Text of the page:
During this period, Africans were not the only communities to be captured for slavery. Generally, the 17th century was a period of enslavement throughout the world, but American slavery was unique. assesses that slavery in Spain and Portugal could befall anyone “and could be overcome after a completed term of labor or assimilation into the dominant culture.”[5] However, America’s dependency on forced labor, following the economic gains after its first shipment of African slaves, grew into a permanent status centrally tied to Black people. Chattel slavery was justified and perpetuated through the White-originated rhetoric that Whites were superior and more intellectually and morally evolved, while Black people were inferior subhumans, needing guidance and supervision.

White people perpetuated the same anti-Black rhetoric in the African continent. During the 17th century, when the need for Africans in American plantations declined, the need instead put African labor to work in Africa. The inhumane labor of Africans, induced through colonization, persisted through delegitimizing African people. Colonizers battered African literacy, spiritualism, culture, and people. Africans were made to wear western clothing and practice western religion, and were educated through institutions that emphasized western superiority.

close up of black chains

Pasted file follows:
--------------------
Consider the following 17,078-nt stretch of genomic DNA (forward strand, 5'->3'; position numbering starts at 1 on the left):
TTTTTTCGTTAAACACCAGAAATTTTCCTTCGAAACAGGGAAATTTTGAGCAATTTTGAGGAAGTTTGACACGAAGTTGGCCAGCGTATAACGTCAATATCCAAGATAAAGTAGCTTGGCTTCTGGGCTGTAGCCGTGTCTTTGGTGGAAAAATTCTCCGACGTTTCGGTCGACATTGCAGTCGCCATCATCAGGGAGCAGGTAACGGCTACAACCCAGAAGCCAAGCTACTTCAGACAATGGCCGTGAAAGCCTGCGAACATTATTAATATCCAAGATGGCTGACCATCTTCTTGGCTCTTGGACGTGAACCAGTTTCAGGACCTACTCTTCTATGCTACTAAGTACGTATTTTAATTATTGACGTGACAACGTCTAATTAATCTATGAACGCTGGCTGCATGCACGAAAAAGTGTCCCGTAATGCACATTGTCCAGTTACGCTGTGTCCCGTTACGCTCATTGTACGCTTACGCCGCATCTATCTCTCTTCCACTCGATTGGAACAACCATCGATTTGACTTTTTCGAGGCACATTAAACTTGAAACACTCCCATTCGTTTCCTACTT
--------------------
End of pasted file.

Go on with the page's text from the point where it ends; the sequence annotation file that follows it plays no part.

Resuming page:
Meanwhile, in the US, after the slave trade ended in the late 1800s, some civil rights such as the right to vote were afforded to African Americans. Nonetheless, segregation between White and Black people, enforced with open violence on Black people, prevailed until the 1960s. Despite official segregation being abolished, the ideology that Black people were inferior continued through the 1960s and lingers today among some groups. The attack from American leaders was not just on Black people in America but in Africa too.

During the 1960s, John F. Kennedy showed support towards African nationalism, but many US Presidents who followed Kennedy perpetuated the African inferiority ideology. Lyndon Johnson, who served as President after John F. Kennedy, labeled Africans as cannibals. Tim Naftali, a clinical associate professor of history at NYU, shone a light on decades-long presidential racism, after uncovering the original tapes of conversation between Ronald Reagan and Richard Nixon in 1971, where Reagan referred to Africans as monkeys, who were “still uncomfortable wearing shoes!”[6]

And for a more recent example, during his administration, Donald Trump allegedly used derogatory terms to describe countries in Africa and their migrants in America. He made it clear that Africa remained a low priority for the US. And it is needless to emphasize that America still faces a “problem of the color line,” which directly equates to a problem of African Americans being African first.

Scholars like Adaoi Chiamaka Iheduru have suggested that continued negative representations of Africa and its constituencies have created inertia among African Americans regarding their ancestral homeland.[7] Like racism from White people, it may exist overtly or covertly, such as unconscious use of a racist term from a “nonracist” White person who’s a victim of an anti-Black societal construct. Similarly, “anti-Afrophobic” African Americans may use terms that carry Afrophobic connotations.

So if you are not intentionally Afrophobic, how might you be doing it unintentionally?

Intentional Afrophobia is the obvious harmful attitude towards people of African descent through discrimination and hate speech. African journalists such as Ohimia Amaize have used their platforms to grow awareness around African American Afrophobia that I perceive as intentional.

In an article from July 2021, Amaize details being discriminated against by Black boys in the United States.[8]